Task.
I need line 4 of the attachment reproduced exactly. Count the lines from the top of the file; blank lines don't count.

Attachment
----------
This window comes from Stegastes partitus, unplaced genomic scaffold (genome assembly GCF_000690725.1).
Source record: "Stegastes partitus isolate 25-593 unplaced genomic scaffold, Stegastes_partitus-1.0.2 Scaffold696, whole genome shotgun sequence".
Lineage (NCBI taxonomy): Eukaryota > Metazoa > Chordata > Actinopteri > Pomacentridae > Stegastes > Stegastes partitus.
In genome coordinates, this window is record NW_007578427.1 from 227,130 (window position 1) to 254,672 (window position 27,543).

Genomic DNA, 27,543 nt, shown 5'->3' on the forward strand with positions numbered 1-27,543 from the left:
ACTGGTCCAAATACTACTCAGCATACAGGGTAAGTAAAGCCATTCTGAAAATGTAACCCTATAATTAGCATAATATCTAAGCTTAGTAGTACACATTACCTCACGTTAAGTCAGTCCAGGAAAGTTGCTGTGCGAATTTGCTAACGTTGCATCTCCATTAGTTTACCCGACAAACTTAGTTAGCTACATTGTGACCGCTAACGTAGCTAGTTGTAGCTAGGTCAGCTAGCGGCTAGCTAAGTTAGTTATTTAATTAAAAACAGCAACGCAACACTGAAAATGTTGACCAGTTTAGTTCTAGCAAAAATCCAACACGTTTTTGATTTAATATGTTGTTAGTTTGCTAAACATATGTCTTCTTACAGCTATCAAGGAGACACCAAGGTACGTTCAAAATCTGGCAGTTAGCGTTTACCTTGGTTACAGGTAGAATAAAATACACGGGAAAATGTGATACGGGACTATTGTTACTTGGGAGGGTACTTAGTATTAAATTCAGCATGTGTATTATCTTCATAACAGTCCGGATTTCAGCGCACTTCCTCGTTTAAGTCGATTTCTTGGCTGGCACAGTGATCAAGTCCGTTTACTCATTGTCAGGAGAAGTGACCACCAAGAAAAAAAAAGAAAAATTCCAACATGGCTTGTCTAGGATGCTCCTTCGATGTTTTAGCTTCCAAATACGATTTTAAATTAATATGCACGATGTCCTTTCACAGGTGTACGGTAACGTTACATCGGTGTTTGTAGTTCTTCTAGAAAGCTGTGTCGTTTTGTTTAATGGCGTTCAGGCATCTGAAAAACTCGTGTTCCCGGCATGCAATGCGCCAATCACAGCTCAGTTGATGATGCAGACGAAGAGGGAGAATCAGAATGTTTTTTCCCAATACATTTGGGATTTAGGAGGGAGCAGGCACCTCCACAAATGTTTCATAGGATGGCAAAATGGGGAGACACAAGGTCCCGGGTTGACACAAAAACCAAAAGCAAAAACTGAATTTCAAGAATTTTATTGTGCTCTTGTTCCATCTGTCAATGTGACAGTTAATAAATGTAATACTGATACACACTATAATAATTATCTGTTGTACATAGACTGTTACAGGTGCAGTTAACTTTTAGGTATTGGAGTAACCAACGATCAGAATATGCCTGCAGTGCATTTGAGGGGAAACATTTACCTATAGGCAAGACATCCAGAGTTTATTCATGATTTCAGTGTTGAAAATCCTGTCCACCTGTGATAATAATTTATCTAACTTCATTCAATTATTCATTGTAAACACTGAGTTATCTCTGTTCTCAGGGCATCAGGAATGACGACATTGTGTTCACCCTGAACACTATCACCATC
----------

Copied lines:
In genome coordinates, this window is record NW_007578427.1 from 227,130 (window position 1) to 254,672 (window position 27,543).